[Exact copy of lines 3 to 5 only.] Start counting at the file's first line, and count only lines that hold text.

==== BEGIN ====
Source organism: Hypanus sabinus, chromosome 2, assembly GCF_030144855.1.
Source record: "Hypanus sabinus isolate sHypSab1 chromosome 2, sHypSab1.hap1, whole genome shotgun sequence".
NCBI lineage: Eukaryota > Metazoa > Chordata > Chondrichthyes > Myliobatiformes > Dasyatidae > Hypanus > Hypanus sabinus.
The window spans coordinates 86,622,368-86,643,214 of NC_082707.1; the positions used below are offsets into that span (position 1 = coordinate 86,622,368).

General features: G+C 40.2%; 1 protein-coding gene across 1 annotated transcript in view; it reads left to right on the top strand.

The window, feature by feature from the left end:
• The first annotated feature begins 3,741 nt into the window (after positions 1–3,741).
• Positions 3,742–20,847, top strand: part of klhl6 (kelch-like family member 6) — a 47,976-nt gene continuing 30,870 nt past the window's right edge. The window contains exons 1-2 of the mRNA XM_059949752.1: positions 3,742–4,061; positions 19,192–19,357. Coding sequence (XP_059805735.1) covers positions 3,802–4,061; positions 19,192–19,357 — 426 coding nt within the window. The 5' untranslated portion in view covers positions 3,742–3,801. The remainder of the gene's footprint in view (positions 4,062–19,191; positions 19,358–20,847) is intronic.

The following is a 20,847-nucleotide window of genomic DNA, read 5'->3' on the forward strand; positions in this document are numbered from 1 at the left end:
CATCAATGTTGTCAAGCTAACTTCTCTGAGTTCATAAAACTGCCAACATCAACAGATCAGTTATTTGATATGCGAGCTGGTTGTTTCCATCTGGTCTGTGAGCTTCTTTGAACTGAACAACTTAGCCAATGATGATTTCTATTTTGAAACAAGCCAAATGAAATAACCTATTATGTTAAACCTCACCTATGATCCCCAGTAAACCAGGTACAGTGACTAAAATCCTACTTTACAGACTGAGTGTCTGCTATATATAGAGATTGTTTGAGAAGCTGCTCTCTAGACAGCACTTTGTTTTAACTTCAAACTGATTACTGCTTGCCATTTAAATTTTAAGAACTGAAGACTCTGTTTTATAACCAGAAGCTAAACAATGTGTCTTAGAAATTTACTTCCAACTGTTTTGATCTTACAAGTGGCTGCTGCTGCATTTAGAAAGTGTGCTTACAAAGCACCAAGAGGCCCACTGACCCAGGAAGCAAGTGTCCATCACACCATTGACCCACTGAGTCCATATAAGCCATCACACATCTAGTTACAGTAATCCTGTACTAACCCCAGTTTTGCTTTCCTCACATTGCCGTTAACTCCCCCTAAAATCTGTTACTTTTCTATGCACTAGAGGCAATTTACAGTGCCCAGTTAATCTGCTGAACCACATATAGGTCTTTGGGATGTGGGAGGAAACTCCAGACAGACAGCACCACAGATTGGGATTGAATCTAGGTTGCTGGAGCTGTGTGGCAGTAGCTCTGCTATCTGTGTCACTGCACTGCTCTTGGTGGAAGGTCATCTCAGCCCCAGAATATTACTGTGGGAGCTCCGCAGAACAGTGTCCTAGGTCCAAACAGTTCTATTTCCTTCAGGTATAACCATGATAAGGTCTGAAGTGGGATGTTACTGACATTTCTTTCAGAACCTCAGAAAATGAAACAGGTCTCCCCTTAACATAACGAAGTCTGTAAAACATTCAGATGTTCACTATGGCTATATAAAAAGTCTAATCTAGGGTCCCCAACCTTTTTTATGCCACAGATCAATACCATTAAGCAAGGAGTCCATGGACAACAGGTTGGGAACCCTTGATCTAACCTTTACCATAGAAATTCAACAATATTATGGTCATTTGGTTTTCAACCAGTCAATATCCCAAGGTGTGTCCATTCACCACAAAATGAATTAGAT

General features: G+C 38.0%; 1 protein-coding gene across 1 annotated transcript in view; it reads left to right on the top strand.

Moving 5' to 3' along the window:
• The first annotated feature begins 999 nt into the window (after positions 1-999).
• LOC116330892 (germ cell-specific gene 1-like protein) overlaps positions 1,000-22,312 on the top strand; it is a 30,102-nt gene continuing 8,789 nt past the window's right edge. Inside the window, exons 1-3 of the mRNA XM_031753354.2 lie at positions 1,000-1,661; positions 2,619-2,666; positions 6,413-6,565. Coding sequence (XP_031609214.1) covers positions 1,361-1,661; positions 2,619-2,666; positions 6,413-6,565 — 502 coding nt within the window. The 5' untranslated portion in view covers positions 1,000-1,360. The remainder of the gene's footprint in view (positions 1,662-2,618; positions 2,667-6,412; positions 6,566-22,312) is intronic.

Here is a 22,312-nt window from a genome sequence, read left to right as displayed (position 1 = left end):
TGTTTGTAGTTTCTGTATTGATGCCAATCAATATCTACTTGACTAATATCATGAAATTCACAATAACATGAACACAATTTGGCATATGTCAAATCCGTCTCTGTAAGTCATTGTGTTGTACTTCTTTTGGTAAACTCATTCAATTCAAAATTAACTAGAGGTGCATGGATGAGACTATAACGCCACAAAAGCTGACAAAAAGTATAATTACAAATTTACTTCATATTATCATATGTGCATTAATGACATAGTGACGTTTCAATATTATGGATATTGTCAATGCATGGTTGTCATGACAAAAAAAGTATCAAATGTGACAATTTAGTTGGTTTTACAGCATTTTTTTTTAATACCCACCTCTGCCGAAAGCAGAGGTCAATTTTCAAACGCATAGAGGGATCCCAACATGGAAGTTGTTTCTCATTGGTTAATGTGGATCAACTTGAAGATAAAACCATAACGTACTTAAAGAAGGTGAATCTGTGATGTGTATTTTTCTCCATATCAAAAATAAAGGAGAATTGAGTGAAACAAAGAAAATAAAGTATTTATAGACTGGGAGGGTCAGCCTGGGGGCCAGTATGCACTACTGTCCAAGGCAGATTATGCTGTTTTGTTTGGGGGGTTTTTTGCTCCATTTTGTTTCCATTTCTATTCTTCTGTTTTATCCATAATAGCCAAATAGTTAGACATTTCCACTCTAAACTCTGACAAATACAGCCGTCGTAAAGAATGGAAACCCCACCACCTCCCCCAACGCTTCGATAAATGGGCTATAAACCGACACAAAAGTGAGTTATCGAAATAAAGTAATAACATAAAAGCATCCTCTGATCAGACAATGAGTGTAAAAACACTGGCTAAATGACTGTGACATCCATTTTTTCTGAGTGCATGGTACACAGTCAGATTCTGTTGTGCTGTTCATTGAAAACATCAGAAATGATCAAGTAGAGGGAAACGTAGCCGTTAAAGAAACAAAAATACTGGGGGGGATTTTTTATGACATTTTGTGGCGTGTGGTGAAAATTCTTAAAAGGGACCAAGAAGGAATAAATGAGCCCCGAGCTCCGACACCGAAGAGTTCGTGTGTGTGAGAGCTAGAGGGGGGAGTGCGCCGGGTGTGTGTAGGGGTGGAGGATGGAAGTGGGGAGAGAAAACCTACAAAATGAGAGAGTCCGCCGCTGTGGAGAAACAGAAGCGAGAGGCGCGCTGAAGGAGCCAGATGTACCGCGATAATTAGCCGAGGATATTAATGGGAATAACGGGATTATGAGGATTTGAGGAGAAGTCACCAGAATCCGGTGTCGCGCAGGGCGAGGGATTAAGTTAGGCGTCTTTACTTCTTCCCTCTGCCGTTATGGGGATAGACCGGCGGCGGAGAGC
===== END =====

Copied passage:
NCBI lineage: Eukaryota > Metazoa > Chordata > Chondrichthyes > Myliobatiformes > Dasyatidae > Hypanus > Hypanus sabinus.
The window spans coordinates 86,622,368-86,643,214 of NC_082707.1; the positions used below are offsets into that span (position 1 = coordinate 86,622,368).

General features: G+C 40.2%; 1 protein-coding gene across 1 annotated transcript in view; it reads left to right on the top strand.